On Mon, Jun 2, 2014 at 7:17 AM, Gulys Attila <toraritte / gmail.com> wrote:
> Hi,
>
> I found this method call while following the execution path of a
> simple camping project, and I am not sure whether I interpreted it
> correctly.
>
> class A
>   def initialize(options = nil)
>     @options = options
>   end
>   def options
>     @options ||= {script: 27}
>   end
> end
>
> class B<A
>   def initialize(*)
>     super
>     @lofa = options[:script]
>   end
> end
> [4] pry(main)> B.new
> => #<B:0x007f51b1589490 @options={:script=>27}, @lofa=27>
>
> I couldn't wrap my head around how "options" gets executed when its
> definition does not allow any arguments but rewriting it gets the same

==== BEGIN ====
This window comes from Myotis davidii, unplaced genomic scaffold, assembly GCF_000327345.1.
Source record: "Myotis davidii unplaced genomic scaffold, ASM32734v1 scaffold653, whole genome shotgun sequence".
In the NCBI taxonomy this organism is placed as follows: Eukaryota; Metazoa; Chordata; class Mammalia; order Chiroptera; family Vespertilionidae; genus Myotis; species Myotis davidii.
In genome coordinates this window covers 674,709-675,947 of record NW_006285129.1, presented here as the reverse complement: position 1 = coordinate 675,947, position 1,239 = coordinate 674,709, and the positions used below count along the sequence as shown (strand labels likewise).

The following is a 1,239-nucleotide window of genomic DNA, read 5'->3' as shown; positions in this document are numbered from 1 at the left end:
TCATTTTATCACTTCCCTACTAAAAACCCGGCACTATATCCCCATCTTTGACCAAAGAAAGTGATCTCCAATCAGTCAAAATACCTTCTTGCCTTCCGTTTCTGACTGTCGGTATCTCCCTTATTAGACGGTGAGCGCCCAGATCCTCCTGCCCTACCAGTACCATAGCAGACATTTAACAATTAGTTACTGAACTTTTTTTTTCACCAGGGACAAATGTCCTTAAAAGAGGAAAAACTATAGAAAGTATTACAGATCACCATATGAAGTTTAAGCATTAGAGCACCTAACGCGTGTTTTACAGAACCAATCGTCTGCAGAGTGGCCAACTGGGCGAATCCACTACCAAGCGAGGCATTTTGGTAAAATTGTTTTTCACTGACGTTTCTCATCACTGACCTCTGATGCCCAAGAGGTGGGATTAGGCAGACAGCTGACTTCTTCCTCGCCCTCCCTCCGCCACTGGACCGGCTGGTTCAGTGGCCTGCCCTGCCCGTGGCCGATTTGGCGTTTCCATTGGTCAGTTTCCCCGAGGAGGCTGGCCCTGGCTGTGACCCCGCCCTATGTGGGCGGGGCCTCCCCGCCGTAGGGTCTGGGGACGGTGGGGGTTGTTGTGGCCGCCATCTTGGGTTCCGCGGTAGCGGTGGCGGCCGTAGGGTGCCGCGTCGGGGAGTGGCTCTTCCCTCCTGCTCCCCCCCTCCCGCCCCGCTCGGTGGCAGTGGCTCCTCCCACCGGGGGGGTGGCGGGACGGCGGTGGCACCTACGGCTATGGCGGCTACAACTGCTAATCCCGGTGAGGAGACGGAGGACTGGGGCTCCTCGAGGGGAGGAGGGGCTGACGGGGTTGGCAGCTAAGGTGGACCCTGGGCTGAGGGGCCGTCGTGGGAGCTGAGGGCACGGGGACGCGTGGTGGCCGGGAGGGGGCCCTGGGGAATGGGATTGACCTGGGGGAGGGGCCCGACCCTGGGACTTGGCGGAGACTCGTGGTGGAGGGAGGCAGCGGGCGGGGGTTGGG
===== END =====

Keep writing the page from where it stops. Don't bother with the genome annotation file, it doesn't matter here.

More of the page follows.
> results.
>
> [14] pry(main)> A.new.options.[](:script)
> => 27
>
> Is it this simple or am I missing something else?

The way this

>     @lofa = options[:script]

works is that the parser checks in this scope for an assigment to a
variable called options. It doesn't find it, so it tags this
occurrence as a method call. When the code is run, the method options
is called with no arguments. Remember that arguments are sent using
parens, not square brackets. The result of that method, then, is sent
the method [] with arguments :script. As has been shown, the result of
the method is either the @options variable if it has been set, or the
hash {:script: 27}.
You can think of the above expression like:

@lofa = options().[](:script)

Hope this helps,

Jesus.